Minimum Knowledge about Minimum Parking Requirements
What if there were shops -- or more residential units -- in the place of this parking garage at the entrance to the new "Crest" on Fourth Avenue in Brooklyn? Walking would be a lot more pleasant, and the neighborhood more accessible. Photo via Streetsblog.

What if there were more shops -- or more residential units -- in place of this parking garage at the entrance to the new "Crest" on Fourth Avenue in Brooklyn? Walking would be a lot more pleasant, the neighborhood more accessible, and the housing more affordable. Photo via Streetsblog.


Minimum parking requirements require developers to construct a minimum number of parking spots, depending on the zone and type of development — business or residential, for instance. As Michael Lewyn points out, for new residential developments in Jacksonville, Florida, developers must provide 1.75 parking spaces per one-bedroom apartment, even though 16 percent of Jacksonville renters don’t even own one car. In New York City’s case, in some lower-density zones like Staten Island — and even parts of the Bronx — parking space requirements reach up to two spaces per residential unit.


Here’s why minimum parking requirements need to be “turned on their heads” and evolve into maximum parking limits for new developments:

  • Minimum parking requirements make housing less equitable: The cost of constructing and maintaining parking garages leads developers to “bundle” parking costs with residential costs, increasing the cost of housing. And by taking up space that could otherwise be used for additional housing or commercial units, minimum parking requirements reduce the total supply of housing, driving up the price.
  • They encourage driving by decreasing density: Since these parking spaces take up space that could otherwise be used for commercial or residential units, they decrease density. Residents of lower-density areas tend to be more dependent on their cars.  Imagine if a parking garage in a large residential development instead contained spaces for new businesses like a salon, a convenience store, or a laundromat/cleaner? This would instantly make the development more accessible, discouraging driving, and potentially providing job opportunities for tenants.
  • They make walking unpleasant: More parking means more parking lots and garages for pedestrians to maneuver through — an unpleasant and dangerous endeavor.
  • They subsidize car ownership: Because the price of parking and the price of housing are bundled together, non-car owners essentially subsidize car owners in the building. This creates added incentive for everyone to own a car, and in the meantime, makes car ownership cheaper for those who already do.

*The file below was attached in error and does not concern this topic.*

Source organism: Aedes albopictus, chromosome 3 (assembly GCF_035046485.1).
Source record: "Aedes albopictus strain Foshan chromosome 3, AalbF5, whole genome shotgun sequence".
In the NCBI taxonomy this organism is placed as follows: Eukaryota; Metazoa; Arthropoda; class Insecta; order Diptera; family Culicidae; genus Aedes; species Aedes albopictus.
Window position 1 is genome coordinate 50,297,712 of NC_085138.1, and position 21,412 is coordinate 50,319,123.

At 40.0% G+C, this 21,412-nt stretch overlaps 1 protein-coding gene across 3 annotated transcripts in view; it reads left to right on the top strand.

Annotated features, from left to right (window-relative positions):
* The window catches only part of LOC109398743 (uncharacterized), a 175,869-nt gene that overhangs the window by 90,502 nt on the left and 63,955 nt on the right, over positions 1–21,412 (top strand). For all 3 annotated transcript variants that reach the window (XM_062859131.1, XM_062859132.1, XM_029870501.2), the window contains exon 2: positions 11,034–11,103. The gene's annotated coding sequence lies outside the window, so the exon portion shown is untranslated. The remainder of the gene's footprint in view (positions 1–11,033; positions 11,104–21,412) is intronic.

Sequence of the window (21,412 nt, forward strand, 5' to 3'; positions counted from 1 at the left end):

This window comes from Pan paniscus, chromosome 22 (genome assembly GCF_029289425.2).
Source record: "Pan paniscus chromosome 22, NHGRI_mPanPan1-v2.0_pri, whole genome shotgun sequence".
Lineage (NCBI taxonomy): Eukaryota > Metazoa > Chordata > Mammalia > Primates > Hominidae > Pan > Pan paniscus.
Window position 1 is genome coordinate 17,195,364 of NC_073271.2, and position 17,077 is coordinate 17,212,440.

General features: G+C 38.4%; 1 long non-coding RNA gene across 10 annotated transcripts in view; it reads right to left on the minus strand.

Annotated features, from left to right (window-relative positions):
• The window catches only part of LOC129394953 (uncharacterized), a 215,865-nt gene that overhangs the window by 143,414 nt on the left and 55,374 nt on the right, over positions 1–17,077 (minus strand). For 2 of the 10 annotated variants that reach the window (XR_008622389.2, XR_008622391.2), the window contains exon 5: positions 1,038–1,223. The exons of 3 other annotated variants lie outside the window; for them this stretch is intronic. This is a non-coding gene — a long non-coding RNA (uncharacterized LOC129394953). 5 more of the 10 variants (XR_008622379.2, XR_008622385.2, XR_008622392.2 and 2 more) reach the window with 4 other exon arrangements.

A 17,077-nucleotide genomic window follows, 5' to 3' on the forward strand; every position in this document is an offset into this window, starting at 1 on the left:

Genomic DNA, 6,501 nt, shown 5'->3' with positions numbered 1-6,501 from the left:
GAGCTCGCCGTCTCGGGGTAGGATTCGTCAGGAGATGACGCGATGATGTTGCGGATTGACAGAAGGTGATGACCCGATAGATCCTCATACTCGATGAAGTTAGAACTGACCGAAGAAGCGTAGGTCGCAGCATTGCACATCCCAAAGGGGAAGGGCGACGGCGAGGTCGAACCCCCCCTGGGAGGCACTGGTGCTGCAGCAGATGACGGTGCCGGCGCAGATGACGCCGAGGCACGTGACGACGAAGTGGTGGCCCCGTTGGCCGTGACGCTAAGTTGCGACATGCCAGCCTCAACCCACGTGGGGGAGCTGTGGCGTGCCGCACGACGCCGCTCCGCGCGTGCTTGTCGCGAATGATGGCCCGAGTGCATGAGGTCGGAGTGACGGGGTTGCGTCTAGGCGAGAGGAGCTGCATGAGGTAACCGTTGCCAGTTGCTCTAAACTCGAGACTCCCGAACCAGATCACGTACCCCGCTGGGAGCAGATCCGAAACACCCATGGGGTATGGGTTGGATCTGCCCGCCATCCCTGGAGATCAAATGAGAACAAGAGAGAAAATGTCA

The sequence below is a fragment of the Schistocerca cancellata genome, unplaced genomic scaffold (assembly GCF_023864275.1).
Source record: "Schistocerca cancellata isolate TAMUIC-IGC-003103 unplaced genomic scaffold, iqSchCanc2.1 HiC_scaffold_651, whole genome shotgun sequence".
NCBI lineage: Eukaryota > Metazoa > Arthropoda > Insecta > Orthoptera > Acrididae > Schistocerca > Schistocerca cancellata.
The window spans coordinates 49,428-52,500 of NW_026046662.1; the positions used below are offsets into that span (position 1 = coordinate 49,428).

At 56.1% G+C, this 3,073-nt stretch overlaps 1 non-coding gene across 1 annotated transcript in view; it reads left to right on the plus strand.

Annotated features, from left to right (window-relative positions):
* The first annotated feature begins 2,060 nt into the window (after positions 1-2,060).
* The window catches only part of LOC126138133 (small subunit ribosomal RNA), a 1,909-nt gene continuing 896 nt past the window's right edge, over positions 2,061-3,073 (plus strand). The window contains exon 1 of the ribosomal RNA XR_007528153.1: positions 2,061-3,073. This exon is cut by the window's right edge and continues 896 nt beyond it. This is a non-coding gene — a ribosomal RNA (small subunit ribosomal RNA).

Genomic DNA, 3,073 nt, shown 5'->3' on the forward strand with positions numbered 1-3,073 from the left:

Of course, all of these negative externalities of parking regulations have negative externalities of their own –particularly for public health. Walking less means higher obesity and heart disease rates, reduced air quality and increased risk of respiratory disease, for instance.  More parking spaces can also increase pollution from stormwater runoff, since rainfall on parking lots picks up oil, metals and other pollutants before it flows into nearby waters.


If New York’s “parking industry feels under attack” — as the Wall Street Journal reported Monday — it’s about time.

The Bloomberg administration has been working on all sorts of honorable initiatives under the umbrella of its PlaNYC 2030 comprehensive sustainability plan. These include cool roofs, complete-street roadway designs, and new bicycle lanes generating a record single-year 35 percent increase in bike commuting from 2008 to 2009.

But zoning regulations could still counteract the positive impacts of many of these sustainable city programs.  Recent analysis from Transportation Alternatives finds that if current minimum parking requirements are maintained, by 2030 they will produce an additional 1 to 1.55 billion annual vehicle miles traveled (VMT) and around 450,000 annual metric tons of carbon.  That’s the same as burning nearly 9,000 railcars’ worth of coal each year in the city.

Fortunately, as the Wall Street Journal article highlights, the NYC planning department is carrying out studies — slated to be complete by the end of this year — that would potentially call for an end to some of the city’s minimum parking requirements, and provide for more infrastructure for cyclists and pedestrians.  The studies are focusing on transit-rich areas where off-street parking requirements are most egregiously unnecessary.


Zoning codes, which often encode these minimum parking requirements,  are one of the principal hindrances to sustainable development in America’s cities. But new Tiger II grants from the federal government include a pool of money for cities to develop new,  more sustainable zoning codes.

One way to minimize the political backlash associated with reducing parking in a city is to promote innovative ways of making parking space usage more efficient. For instance, a new Google Android app called Open Spot allows users to earn “Karma points” by plotting open parking spots on a map; this cuts back on emissions and congestion from cars searching for parking, and in the meantime could help allay drivers’ fears about a reduction in required parking spots.

Washington, D.C. is testing out pay-by-phone, pay-by-space, and pay-by-plate parking;  this type of innovation opens up possibilities such as metering residential streets for non-residents and developing similar innovative tools to ease the lives of walkers, bikers, and public transit riders.

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